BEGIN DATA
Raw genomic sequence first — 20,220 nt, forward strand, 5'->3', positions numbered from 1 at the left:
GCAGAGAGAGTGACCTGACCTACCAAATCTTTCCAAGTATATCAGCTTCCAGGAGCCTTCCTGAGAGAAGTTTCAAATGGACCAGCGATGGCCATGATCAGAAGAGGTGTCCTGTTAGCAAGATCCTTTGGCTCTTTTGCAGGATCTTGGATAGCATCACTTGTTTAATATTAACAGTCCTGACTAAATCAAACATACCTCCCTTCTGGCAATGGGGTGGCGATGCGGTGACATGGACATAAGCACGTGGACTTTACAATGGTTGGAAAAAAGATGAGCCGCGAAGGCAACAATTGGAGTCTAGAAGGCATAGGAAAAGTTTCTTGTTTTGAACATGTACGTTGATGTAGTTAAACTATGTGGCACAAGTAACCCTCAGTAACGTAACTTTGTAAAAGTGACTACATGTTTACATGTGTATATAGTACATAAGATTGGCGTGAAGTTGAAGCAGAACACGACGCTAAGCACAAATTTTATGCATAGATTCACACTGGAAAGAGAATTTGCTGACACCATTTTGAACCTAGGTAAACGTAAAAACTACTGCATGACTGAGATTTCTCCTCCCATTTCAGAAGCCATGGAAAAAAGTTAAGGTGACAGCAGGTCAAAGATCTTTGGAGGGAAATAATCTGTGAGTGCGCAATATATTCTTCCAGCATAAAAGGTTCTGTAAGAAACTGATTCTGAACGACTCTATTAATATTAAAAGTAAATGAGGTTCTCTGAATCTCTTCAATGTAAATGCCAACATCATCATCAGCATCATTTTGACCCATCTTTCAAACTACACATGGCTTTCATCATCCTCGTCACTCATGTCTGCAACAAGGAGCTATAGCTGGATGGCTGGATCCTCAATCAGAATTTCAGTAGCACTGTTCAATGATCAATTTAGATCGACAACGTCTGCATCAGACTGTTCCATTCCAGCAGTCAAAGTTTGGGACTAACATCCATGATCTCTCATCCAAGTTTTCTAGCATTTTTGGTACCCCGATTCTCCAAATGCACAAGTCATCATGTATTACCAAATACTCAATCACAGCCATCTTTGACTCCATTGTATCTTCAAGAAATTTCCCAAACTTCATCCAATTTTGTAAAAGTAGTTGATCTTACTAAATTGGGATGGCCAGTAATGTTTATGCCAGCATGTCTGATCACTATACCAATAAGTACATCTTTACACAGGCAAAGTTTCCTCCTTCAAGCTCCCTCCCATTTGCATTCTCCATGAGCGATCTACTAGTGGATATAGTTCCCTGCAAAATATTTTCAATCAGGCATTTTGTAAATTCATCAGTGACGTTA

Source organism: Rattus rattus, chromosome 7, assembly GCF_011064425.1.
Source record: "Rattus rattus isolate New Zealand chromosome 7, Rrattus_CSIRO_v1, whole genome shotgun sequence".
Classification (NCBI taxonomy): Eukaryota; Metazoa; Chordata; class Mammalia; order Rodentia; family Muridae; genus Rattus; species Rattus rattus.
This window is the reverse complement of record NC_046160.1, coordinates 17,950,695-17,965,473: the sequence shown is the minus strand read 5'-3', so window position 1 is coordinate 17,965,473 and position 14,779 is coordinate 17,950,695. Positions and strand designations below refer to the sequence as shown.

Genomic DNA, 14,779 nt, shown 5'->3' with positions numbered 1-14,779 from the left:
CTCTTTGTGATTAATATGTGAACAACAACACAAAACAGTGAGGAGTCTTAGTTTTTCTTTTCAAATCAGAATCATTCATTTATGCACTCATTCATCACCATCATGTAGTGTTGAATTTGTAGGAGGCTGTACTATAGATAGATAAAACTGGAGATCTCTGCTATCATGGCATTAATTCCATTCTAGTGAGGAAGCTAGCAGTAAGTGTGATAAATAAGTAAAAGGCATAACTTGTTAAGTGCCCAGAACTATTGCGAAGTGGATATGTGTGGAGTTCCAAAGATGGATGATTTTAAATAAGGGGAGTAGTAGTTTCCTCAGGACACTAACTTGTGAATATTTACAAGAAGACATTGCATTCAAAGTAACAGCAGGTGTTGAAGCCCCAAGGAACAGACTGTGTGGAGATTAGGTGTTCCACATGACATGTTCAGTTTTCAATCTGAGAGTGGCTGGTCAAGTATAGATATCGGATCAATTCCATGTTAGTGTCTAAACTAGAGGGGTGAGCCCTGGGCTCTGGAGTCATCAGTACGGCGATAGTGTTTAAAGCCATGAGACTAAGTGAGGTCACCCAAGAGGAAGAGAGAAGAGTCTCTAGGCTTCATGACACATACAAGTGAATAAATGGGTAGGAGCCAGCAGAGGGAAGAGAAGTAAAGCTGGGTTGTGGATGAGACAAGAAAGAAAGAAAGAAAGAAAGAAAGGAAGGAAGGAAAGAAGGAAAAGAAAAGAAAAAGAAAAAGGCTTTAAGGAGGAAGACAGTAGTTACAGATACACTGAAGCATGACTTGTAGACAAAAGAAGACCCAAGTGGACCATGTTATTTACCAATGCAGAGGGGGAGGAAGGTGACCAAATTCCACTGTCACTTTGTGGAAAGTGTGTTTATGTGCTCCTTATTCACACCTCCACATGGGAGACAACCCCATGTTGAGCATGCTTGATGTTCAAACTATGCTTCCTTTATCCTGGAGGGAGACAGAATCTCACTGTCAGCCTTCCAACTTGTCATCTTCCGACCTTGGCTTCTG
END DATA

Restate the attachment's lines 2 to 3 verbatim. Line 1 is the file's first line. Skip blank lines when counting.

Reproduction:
GCAGAGAGAGTGACCTGACCTACCAAATCTTTCCAAGTATATCAGCTTCCAGGAGCCTTCCTGAGAGAAGTTTCAAATGGACCAGCGATGGCCATGATCAGAAGAGGTGTCCTGTTAGCAAGATCCTTTGGCTCTTTTGCAGGATCTTGGATAGCATCACTTGTTTAATATTAACAGTCCTGACTAAATCAAACATACCTCCCTTCTGGCAATGGGGTGGCGATGCGGTGACATGGACATAAGCACGTGGACTTTACAATGGTTGGAAAAAAGATGAGCCGCGAAGGCAACAATTGGAGTCTAGAAGGCATAGGAAAAGTTTCTTGTTTTGAACATGTACGTTGATGTAGTTAAACTATGTGGCACAAGTAACCCTCAGTAACGTAACTTTGTAAAAGTGACTACATGTTTACATGTGTATATAGTACATAAGATTGGCGTGAAGTTGAAGCAGAACACGACGCTAAGCACAAATTTTATGCATAGATTCACACTGGAAAGAGAATTTGCTGACACCATTTTGAACCTAGGTAAACGTAAAAACTACTGCATGACTGAGATTTCTCCTCCCATTTCAGAAGCCATGGAAAAAAGTTAAGGTGACAGCAGGTCAAAGATCTTTGGAGGGAAATAATCTGTGAGTGCGCAATATATTCTTCCAGCATAAAAGGTTCTGTAAGAAACTGATTCTGAACGACTCTATTAATATTAAAAGTAAATGAGGTTCTCTGAATCTCTTCAATGTAAATGCCAACATCATCATCAGCATCATTTTGACCCATCTTTCAAACTACACATGGCTTTCATCATCCTCGTCACTCATGTCTGCAACAAGGAGCTATAGCTGGATGGCTGGATCCTCAATCAGAATTTCAGTAGCACTGTTCAATGATCAATTTAGATCGACAACGTCTGCATCAGACTGTTCCATTCCAGCAGTCAAAGTTTGGGACTAACATCCATGATCTCTCATCCAAGTTTTCTAGCATTTTTGGTACCCCGATTCTCCAAATGCACAAGTCATCATGTATTACCAAATACTCAATCACAGCCATCTTTGACTCCATTGTATCTTCAAGAAATTTCCCAAACTTCATCCAATTTTGTAAAAGTAGTTGATCTTACTAAATTGGGATGGCCAGTAATGTTTATGCCAGCATGTCTGATCACTATACCAATAAGTACATCTTTACACAGGCAAAGTTTCCTCCTTCAAGCTCCCTCCCATTTGCATTCTCCATGAGCGATCTACTAGTGGATATAGTTCCCTGCAAAATATTTTCAATCAGGCATTTTGTAAATTCATCAGTGACGTTA

Source organism: Rattus rattus, chromosome 7, assembly GCF_011064425.1.